Tomorrow’s vote for Speaker of the House will bring a welcome end to what has become our long national right-wing nightmare.

According to reports from multiple sources, Boehner has drawn more fire this time around, and can expect to lose as many as 20 votes when the chamber finally votes.

“Washington is broken in part because our party’s leadership has strayed from its own principles of free market, limited government, constitutional conservatism,” new Rep. Dave Brat of Virginia wrote Sunday on the conservative website Breitbart.com.

“While I like Speaker Boehner personally, he will not have my support for speaker,” added Brat, who shocked the GOP establishment by toppling then-House Majority Leader Eric Cantor in a primary last year. Brat had once said he would back Boehner.

“I want us to have [a] leader who is willing to stand up for conservative, religious principles I believe in,” North Carolina Rep. Walter Jones told a home-state newspaper Saturday, citing Florida Rep. Daniel Webster as a potential alternative.

So far, Boehner’s two announced challengers are Texas Rep. Louie Gohmert and Florida Rep. Ted Yoho — both long-shot candidates at best. Gohmert said he would fight “amnesty tooth and nail,” while Yoho said Boehner is part of the “status quo.”

Big words from a small group of fighters, but it doesn’t look like their efforts have drawn enough support from those who we expect to support Boehner. Here’s what the vote breakdown looks like right now, courtesy of WaPo:

Screen Shot 2015-01-05 at 6.01.38 PM

The anti-Boehner coalition needs 29 votes to force a second ballot; they currently have 10.

At this point in the game, last-minute whipping against a very powerful legacy candidate seems like a desperate strategy; so why put the party through the pain of an 11th hour standoff?

One Virginia blogger points out the inconvenient truth (emphasis mine):

Simple – they want press coverage. They’re getting it. They want their names in the news, and they want disaffected conservatives and libertarians to flock to them and give them money. It is the most base of political moves – taking a stand on a show vote where the outcome has been predetermined and trying to claim to be some kind of principled fighter for conservatism, liberty or what have you. It’s sad, really. And what’s even more sad about it is that so many people – especially Republican activists – are taking what’s happening at face value and thinking that these guys are doing good.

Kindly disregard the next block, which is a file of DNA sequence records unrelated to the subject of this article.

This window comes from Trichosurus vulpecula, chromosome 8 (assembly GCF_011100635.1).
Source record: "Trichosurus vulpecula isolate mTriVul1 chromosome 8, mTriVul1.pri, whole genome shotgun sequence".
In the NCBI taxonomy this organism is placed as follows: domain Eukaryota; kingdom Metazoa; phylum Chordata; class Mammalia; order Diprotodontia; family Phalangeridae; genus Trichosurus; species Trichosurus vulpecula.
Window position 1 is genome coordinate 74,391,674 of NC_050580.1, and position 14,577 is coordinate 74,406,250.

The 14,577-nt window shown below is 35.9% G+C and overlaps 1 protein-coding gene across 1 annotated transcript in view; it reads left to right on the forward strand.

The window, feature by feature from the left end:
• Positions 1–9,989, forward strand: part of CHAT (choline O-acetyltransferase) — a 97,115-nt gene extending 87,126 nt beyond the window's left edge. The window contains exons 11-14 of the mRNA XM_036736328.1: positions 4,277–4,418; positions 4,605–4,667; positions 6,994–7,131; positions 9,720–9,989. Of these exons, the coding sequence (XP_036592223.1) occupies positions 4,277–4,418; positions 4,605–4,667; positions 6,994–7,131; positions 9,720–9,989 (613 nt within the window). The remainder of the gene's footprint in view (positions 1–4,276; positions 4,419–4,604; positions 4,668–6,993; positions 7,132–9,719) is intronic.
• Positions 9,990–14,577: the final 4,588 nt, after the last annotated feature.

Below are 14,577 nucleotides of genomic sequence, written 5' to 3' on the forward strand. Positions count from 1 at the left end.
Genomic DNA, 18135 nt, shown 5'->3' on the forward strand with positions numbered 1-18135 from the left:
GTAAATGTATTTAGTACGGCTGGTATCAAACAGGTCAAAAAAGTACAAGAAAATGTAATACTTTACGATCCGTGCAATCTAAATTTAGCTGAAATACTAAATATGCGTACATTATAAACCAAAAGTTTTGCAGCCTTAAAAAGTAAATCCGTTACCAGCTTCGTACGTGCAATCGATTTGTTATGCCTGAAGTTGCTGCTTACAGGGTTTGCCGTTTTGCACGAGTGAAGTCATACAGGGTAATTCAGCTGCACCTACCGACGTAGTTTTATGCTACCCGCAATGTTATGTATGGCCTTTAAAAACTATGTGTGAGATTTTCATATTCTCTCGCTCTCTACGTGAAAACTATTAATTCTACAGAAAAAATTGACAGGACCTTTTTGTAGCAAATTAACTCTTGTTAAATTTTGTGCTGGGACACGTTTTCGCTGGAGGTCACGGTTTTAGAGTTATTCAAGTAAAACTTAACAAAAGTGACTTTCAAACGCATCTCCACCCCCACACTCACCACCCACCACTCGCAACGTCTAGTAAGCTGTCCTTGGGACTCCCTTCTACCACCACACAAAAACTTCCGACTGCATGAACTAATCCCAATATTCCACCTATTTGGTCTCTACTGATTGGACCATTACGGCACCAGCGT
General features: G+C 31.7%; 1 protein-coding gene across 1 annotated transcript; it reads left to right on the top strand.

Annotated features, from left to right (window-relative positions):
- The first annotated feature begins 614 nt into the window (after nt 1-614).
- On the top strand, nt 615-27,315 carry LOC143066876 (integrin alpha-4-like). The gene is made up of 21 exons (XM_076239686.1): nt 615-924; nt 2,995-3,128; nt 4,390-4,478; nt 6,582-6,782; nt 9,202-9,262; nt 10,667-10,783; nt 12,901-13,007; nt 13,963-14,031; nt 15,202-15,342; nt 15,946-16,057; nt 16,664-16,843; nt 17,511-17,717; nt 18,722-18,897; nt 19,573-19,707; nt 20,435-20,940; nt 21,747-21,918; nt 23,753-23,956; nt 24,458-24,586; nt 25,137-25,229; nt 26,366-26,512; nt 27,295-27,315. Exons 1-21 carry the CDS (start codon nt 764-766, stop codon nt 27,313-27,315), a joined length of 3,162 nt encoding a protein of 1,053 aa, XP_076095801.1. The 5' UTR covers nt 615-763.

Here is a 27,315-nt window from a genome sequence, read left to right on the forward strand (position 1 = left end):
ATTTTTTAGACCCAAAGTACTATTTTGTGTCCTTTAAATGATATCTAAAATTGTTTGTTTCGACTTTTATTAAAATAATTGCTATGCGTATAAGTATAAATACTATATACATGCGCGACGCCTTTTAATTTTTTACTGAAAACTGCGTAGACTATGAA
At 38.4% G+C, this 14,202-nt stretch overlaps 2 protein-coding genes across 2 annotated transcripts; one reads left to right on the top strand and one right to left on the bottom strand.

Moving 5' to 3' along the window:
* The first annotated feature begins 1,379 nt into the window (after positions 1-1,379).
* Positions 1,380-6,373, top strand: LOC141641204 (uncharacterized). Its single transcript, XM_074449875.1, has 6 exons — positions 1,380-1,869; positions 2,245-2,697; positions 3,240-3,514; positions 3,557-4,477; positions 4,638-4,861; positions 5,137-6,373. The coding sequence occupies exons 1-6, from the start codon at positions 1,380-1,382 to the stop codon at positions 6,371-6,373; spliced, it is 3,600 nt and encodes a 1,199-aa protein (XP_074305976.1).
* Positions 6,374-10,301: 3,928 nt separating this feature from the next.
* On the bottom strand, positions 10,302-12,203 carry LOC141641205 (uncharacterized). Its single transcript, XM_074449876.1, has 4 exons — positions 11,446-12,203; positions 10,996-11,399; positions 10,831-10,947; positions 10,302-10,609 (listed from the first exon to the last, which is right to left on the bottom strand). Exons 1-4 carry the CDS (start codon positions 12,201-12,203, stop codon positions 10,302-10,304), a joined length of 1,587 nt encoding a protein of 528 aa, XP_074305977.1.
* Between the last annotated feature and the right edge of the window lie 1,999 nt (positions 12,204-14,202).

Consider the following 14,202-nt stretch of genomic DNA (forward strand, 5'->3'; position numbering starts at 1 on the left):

If they truly believed what they were saying – that John Boehner doesn’t deserve to be Speaker – they had every opportunity to mount a real campaign for Speaker in November and they chose not to. What is happening now is pure political theater – the kind that so many Republican activists have told me time and again they are tired of.

Right-wing faction angst aside, this is an important point that many are willing to ignore in favor of yearning for an ideal outcome. There’s nothing wrong with opposing Boehner for Speaker; I think there’s a fair argument both for and against his return to leadership, and our Representatives have every right to engage in that conversation. But this opposition movement doesn’t feel productive; it feels like a manufactured standoff.

No one on either side of this fight has emphasized that a change in leadership is a huge deal. It involves not only a personnel shuffle, but a major shift in floor strategy. Boehner may not be the perfect candidate, but anyone seeking to replace him should also take the time and energy to make a persuasive argument on behalf of their own candidacy.

A talking point is not a persuasive argument, and that’s all I see running across my screen at this point.

We’ll be providing full coverage of the Speaker vote tomorrow morning. Until then, The Hill has an updating Whip list you can check out.